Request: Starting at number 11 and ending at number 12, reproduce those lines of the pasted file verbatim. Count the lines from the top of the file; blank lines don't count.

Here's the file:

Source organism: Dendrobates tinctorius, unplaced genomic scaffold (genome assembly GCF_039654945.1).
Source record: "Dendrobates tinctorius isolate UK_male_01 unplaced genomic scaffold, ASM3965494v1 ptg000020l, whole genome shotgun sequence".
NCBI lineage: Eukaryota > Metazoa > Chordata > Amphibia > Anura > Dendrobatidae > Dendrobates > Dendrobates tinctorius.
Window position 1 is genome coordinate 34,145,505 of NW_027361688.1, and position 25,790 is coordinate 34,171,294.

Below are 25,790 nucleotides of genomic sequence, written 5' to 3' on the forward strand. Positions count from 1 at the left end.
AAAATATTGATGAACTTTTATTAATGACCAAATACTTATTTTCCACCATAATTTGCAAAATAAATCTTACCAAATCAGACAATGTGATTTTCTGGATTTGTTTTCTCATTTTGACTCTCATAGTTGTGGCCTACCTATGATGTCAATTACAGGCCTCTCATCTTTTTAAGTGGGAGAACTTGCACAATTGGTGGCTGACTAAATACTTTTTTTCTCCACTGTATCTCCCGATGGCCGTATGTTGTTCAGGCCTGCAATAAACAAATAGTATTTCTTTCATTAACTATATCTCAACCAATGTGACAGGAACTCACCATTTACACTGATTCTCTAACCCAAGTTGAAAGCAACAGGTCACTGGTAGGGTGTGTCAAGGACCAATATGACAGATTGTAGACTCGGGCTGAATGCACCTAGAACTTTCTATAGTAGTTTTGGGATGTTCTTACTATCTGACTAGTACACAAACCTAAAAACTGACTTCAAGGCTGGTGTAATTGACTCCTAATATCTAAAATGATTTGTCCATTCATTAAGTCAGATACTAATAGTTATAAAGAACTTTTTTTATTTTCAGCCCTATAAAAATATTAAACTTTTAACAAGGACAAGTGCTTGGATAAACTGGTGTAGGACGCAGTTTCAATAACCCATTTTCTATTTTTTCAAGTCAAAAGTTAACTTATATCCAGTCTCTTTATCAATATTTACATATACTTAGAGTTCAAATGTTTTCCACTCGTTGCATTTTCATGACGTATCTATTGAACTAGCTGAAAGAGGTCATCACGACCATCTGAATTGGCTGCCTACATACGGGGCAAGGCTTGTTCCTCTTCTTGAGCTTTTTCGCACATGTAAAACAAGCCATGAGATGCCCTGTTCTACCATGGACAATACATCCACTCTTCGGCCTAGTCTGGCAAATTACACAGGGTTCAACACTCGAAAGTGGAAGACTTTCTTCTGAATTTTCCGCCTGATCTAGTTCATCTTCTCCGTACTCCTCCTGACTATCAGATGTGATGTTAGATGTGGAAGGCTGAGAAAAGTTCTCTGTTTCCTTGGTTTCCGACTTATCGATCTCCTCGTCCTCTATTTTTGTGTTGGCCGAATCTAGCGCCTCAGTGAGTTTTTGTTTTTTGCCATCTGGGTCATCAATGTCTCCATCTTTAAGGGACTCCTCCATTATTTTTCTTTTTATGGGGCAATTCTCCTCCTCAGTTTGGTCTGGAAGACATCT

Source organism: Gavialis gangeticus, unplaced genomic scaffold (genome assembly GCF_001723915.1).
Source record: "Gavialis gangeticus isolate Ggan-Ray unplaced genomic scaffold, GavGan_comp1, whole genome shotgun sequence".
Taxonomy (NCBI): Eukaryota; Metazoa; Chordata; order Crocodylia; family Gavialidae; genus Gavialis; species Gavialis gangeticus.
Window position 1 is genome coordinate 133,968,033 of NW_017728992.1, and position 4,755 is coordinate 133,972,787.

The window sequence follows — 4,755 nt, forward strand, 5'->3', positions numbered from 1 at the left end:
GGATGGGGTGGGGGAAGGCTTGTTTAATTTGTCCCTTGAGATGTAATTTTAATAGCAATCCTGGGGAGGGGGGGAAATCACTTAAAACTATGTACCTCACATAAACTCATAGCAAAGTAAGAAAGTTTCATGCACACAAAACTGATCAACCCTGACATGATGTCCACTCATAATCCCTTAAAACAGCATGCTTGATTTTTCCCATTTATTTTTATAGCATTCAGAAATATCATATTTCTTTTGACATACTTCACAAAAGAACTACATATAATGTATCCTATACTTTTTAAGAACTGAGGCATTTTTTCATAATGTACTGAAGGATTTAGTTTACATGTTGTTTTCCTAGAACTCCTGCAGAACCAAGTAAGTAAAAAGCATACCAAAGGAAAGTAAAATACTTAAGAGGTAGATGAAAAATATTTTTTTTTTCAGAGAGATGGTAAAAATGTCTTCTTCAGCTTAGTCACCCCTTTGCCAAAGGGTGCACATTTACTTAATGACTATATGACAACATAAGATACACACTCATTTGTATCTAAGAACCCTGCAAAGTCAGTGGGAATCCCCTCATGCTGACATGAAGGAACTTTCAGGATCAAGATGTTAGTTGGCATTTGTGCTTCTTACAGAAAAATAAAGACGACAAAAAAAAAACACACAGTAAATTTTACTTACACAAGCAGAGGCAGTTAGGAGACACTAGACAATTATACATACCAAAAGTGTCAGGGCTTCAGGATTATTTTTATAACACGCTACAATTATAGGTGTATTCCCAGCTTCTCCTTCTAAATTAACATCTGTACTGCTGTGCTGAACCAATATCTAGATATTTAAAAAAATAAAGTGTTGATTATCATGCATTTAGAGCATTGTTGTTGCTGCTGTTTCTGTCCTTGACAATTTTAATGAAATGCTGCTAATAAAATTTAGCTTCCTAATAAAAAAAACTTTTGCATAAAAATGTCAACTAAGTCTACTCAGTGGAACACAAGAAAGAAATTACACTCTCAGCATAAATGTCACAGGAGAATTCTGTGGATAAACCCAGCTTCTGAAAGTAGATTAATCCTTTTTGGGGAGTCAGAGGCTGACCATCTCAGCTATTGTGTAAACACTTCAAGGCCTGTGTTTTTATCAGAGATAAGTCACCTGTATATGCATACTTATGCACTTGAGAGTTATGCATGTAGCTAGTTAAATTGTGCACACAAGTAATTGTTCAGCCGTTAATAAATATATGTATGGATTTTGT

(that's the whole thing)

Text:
The window sequence follows — 4,755 nt, forward strand, 5'->3', positions numbered from 1 at the left end:
GGATGGGGTGGGGGAAGGCTTGTTTAATTTGTCCCTTGAGATGTAATTTTAATAGCAATCCTGGGGAGGGGGGGAAATCACTTAAAACTATGTACCTCACATAAACTCATAGCAAAGTAAGAAAGTTTCATGCACACAAAACTGATCAACCCTGACATGATGTCCACTCATAATCCCTTAAAACAGCATGCTTGATTTTTCCCATTTATTTTTATAGCATTCAGAAATATCATATTTCTTTTGACATACTTCACAAAAGAACTACATATAATGTATCCTATACTTTTTAAGAACTGAGGCATTTTTTCATAATGTACTGAAGGATTTAGTTTACATGTTGTTTTCCTAGAACTCCTGCAGAACCAAGTAAGTAAAAAGCATACCAAAGGAAAGTAAAATACTTAAGAGGTAGATGAAAAATATTTTTTTTTTCAGAGAGATGGTAAAAATGTCTTCTTCAGCTTAGTCACCCCTTTGCCAAAGGGTGCACATTTACTTAATGACTATATGACAACATAAGATACACACTCATTTGTATCTAAGAACCCTGCAAAGTCAGTGGGAATCCCCTCATGCTGACATGAAGGAACTTTCAGGATCAAGATGTTAGTTGGCATTTGTGCTTCTTACAGAAAAATAAAGACGACAAAAAAAAAACACACAGTAAATTTTACTTACACAAGCAGAGGCAGTTAGGAGACACTAGACAATTATACATACCAAAAGTGTCAGGGCTTCAGGATTATTTTTATAACACGCTACAATTATAGGTGTATTCCCAGCTTCTCCTTCTAAATTAACATCTGTACTGCTGTGCTGAACCAATATCTAGATATTTAAAAAAATAAAGTGTTGATTATCATGCATTTAGAGCATTGTTGTTGCTGCTGTTTCTGTCCTTGACAATTTTAATGAAATGCTGCTAATAAAATTTAGCTTCCTAATAAAAAAAACTTTTGCATAAAAATGTCAACTAAGTCTACTCAGTGGAACACAAGAAAGAAATTACACTCTCAGCATAAATGTCACAGGAGAATTCTGTGGATAAACCCAGCTTCTGAAAGTAGATTAATCCTTTTTGGGGAGTCAGAGGCTGACCATCTCAGCTATTGTGTAAACACTTCAAGGCCTGTGTTTTTATCAGAGATAAGTCACCTGTATATGCATACTTATGCACTTGAGAGTTATGCATGTAGCTAGTTAAATTGTGCACACAAGTAATTGTTCAGCCGTTAATAAATATATGTATGGATTTTGT